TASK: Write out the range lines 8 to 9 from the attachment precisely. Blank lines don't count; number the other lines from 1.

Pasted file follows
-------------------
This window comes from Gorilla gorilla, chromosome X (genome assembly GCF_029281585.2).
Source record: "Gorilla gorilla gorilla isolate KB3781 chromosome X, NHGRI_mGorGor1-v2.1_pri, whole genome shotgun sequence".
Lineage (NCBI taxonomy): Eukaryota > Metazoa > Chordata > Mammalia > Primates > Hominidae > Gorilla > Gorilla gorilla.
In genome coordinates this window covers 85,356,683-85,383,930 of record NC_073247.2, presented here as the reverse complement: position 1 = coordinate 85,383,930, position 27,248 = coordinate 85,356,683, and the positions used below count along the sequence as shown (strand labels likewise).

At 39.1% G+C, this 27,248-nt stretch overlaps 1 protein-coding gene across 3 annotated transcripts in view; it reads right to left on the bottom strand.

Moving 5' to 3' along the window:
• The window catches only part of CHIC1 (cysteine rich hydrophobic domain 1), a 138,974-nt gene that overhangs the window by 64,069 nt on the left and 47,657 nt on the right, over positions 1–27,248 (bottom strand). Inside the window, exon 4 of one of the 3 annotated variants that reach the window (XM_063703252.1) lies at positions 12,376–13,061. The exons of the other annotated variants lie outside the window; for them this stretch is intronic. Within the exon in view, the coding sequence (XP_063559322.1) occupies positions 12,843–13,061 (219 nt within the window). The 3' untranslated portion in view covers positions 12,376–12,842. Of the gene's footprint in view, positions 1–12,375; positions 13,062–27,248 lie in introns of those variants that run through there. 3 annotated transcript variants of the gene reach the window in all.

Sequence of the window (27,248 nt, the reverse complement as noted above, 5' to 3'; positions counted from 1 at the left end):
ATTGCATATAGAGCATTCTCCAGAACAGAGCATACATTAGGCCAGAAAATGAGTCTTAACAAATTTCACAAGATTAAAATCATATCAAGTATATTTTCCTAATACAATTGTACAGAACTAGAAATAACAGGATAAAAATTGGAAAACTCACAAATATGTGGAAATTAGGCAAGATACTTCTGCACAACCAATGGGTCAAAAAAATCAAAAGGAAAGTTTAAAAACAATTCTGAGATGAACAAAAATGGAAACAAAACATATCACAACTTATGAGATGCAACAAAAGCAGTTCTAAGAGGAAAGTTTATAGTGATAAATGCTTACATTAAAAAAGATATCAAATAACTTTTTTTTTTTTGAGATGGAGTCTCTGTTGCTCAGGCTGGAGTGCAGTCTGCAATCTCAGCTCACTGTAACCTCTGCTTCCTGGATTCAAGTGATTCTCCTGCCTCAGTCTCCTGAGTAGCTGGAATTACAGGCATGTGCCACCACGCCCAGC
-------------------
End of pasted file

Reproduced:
Sequence of the window (27,248 nt, the reverse complement as noted above, 5' to 3'; positions counted from 1 at the left end):
ATTGCATATAGAGCATTCTCCAGAACAGAGCATACATTAGGCCAGAAAATGAGTCTTAACAAATTTCACAAGATTAAAATCATATCAAGTATATTTTCCTAATACAATTGTACAGAACTAGAAATAACAGGATAAAAATTGGAAAACTCACAAATATGTGGAAATTAGGCAAGATACTTCTGCACAACCAATGGGTCAAAAAAATCAAAAGGAAAGTTTAAAAACAATTCTGAGATGAACAAAAATGGAAACAAAACATATCACAACTTATGAGATGCAACAAAAGCAGTTCTAAGAGGAAAGTTTATAGTGATAAATGCTTACATTAAAAAAGATATCAAATAACTTTTTTTTTTTTGAGATGGAGTCTCTGTTGCTCAGGCTGGAGTGCAGTCTGCAATCTCAGCTCACTGTAACCTCTGCTTCCTGGATTCAAGTGATTCTCCTGCCTCAGTCTCCTGAGTAGCTGGAATTACAGGCATGTGCCACCACGCCCAGC